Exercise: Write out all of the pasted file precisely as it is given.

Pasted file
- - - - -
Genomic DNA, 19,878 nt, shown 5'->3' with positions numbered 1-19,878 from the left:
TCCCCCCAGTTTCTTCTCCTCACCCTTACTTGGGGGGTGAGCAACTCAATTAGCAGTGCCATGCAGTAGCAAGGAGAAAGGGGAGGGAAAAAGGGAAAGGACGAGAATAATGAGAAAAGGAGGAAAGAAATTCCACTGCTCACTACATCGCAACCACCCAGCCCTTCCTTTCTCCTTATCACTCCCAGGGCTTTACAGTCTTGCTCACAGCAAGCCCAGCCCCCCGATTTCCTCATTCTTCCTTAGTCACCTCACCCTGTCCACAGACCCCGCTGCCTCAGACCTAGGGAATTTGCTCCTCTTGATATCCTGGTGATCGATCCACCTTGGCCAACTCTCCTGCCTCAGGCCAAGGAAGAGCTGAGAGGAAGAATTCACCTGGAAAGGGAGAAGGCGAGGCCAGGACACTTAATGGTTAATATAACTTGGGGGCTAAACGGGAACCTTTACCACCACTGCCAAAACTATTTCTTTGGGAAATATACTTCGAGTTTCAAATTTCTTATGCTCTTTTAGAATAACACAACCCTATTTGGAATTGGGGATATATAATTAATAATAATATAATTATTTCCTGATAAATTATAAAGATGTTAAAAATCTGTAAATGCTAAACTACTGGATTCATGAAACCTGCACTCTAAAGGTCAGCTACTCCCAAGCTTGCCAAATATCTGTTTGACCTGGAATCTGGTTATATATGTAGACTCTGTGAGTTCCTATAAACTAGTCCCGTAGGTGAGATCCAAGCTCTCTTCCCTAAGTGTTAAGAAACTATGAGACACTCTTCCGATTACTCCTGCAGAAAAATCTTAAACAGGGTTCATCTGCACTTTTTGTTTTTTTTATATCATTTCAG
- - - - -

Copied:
Genomic DNA, 19,878 nt, shown 5'->3' with positions numbered 1-19,878 from the left:
TCCCCCCAGTTTCTTCTCCTCACCCTTACTTGGGGGGTGAGCAACTCAATTAGCAGTGCCATGCAGTAGCAAGGAGAAAGGGGAGGGAAAAAGGGAAAGGACGAGAATAATGAGAAAAGGAGGAAAGAAATTCCACTGCTCACTACATCGCAACCACCCAGCCCTTCCTTTCTCCTTATCACTCCCAGGGCTTTACAGTCTTGCTCACAGCAAGCCCAGCCCCCCGATTTCCTCATTCTTCCTTAGTCACCTCACCCTGTCCACAGACCCCGCTGCCTCAGACCTAGGGAATTTGCTCCTCTTGATATCCTGGTGATCGATCCACCTTGGCCAACTCTCCTGCCTCAGGCCAAGGAAGAGCTGAGAGGAAGAATTCACCTGGAAAGGGAGAAGGCGAGGCCAGGACACTTAATGGTTAATATAACTTGGGGGCTAAACGGGAACCTTTACCACCACTGCCAAAACTATTTCTTTGGGAAATATACTTCGAGTTTCAAATTTCTTATGCTCTTTTAGAATAACACAACCCTATTTGGAATTGGGGATATATAATTAATAATAATATAATTATTTCCTGATAAATTATAAAGATGTTAAAAATCTGTAAATGCTAAACTACTGGATTCATGAAACCTGCACTCTAAAGGTCAGCTACTCCCAAGCTTGCCAAATATCTGTTTGACCTGGAATCTGGTTATATATGTAGACTCTGTGAGTTCCTATAAACTAGTCCCGTAGGTGAGATCCAAGCTCTCTTCCCTAAGTGTTAAGAAACTATGAGACACTCTTCCGATTACTCCTGCAGAAAAATCTTAAACAGGGTTCATCTGCACTTTTTGTTTTTTTTATATCATTTCAG